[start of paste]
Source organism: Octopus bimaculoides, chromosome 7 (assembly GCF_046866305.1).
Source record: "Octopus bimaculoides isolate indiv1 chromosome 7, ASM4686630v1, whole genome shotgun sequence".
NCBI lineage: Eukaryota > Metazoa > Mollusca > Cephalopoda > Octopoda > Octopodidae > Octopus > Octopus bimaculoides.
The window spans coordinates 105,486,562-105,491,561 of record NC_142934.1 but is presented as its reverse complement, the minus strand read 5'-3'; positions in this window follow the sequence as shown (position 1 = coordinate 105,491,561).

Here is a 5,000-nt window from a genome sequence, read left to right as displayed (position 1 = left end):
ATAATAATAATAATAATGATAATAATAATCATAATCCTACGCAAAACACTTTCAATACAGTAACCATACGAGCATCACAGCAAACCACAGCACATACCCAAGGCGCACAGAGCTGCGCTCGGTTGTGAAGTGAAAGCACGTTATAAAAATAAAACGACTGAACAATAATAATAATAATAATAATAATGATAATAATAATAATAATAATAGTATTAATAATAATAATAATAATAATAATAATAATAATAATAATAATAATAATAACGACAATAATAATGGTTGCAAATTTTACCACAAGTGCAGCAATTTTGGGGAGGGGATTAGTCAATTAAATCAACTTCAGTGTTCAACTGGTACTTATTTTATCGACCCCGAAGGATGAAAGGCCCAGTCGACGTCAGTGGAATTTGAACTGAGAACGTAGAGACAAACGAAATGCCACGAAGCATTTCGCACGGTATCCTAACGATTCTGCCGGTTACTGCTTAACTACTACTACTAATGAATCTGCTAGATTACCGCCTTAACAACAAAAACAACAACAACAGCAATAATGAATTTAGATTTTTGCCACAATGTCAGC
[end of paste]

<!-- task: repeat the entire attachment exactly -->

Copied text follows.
Source organism: Octopus bimaculoides, chromosome 7 (assembly GCF_046866305.1).
Source record: "Octopus bimaculoides isolate indiv1 chromosome 7, ASM4686630v1, whole genome shotgun sequence".
NCBI lineage: Eukaryota > Metazoa > Mollusca > Cephalopoda > Octopoda > Octopodidae > Octopus > Octopus bimaculoides.
The window spans coordinates 105,486,562-105,491,561 of record NC_142934.1 but is presented as its reverse complement, the minus strand read 5'-3'; positions in this window follow the sequence as shown (position 1 = coordinate 105,491,561).

Here is a 5,000-nt window from a genome sequence, read left to right as displayed (position 1 = left end):
ATAATAATAATAATAATGATAATAATAATCATAATCCTACGCAAAACACTTTCAATACAGTAACCATACGAGCATCACAGCAAACCACAGCACATACCCAAGGCGCACAGAGCTGCGCTCGGTTGTGAAGTGAAAGCACGTTATAAAAATAAAACGACTGAACAATAATAATAATAATAATAATAATGATAATAATAATAATAATAATAGTATTAATAATAATAATAATAATAATAATAATAATAATAATAATAATAATAATAACGACAATAATAATGGTTGCAAATTTTACCACAAGTGCAGCAATTTTGGGGAGGGGATTAGTCAATTAAATCAACTTCAGTGTTCAACTGGTACTTATTTTATCGACCCCGAAGGATGAAAGGCCCAGTCGACGTCAGTGGAATTTGAACTGAGAACGTAGAGACAAACGAAATGCCACGAAGCATTTCGCACGGTATCCTAACGATTCTGCCGGTTACTGCTTAACTACTACTACTAATGAATCTGCTAGATTACCGCCTTAACAACAAAAACAACAACAACAGCAATAATGAATTTAGATTTTTGCCACAATGTCAGC